storefront-e1355312281680New York City’s Chinatown is overflowing with ocean life – dried, bagged and ready for sale to those seeking alternative Chinese medicines.

I recently went on a search for shark fins in the famous lower Manhattan district. I expected to find shark fins, and I did, but what surprised me the most were the many types and quantities of other sea life lying lifeless in the pharmacies. In Chinatown, traditional Chinese medicine markets are a major business and each storefront is stocked wall-to-wall with thousands of animal parts believed to hold medical cures. These markets are well stocked with some pricey sea life including, shark fins, abalone, sea cucumbers and sea horses.

seacucumbers-e1355311914465Thought to be the “ginseng of the sea,” sea cucumbers are being sold for $200 a pound and up. According to scientists, the lack of trade information on sea cucumber from both exporting and importing countries makes it difficult to accurately quantify the international trade of this animal.

Sea cucumbers or Hai shen, as they are known in Chinese, are pickle-sized relatives of the starfish. Traditional Chinese medicine practitioners believe they hold cures for variety of diseases and were one of the eight immortal ingredients used in Confucius cuisine. (The seven others are: shark’s fin, abalone, shrimp, fishbone, fish maw, asparagus, and ham). Fish maw, which is actually a fish’s swim bladder, is also widely available in Chinatown.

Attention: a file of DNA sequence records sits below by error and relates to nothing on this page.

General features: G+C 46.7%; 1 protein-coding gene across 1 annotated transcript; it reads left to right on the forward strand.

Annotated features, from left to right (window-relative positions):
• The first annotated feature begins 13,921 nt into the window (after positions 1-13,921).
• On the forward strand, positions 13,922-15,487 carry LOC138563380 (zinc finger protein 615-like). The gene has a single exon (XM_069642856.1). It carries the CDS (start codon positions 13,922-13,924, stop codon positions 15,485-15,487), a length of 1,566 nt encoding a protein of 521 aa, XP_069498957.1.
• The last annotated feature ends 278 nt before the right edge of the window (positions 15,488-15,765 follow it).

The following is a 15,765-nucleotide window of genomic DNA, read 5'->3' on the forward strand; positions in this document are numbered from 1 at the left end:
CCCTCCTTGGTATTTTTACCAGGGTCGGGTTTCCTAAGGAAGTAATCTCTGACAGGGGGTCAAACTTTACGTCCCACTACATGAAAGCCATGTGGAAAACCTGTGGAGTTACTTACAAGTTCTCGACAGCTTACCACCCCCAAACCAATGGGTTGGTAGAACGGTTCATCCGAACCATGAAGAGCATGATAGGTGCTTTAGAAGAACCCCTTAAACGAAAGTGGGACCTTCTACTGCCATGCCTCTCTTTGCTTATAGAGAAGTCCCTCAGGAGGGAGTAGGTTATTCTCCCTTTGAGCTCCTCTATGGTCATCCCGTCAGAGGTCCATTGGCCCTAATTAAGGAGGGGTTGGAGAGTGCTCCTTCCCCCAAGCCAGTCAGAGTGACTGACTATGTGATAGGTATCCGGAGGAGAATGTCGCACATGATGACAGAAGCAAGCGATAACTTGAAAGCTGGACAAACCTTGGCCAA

I came across a bag of dried “extra large” seahorses for $48 per ounce. The bigger, the better, according to Chinese folklore. Seahorses, when steeped in rice wine, are thought to enliven the blood to cure impotence. The reality, however, is that more than 20 million seahorses are harvested from the ocean each year for traditional Chinese medicine as the “Viagra of the sea.”

In 2004, under threat with extinction from overfishing, the United Natiseahorseons Convention on International Trade in Endangered Species set export quotas on the international trade of seahorses. This international trade measure has not entirely worked. According to a 2011 report from the United Nations Food and Agriculture Organization seahorse gathering in the Philippines may be increasing despite a national law banning their gathering and trade.

Perhaps it’s time to pay closer attention to the consumption and use of threatened and endangered sealife for alternative medicine before they are completely dried up.


— Annie Reisewitz, Director of Communications at Strategic Ocean Solutions

Follow Annie on Twitter @annelore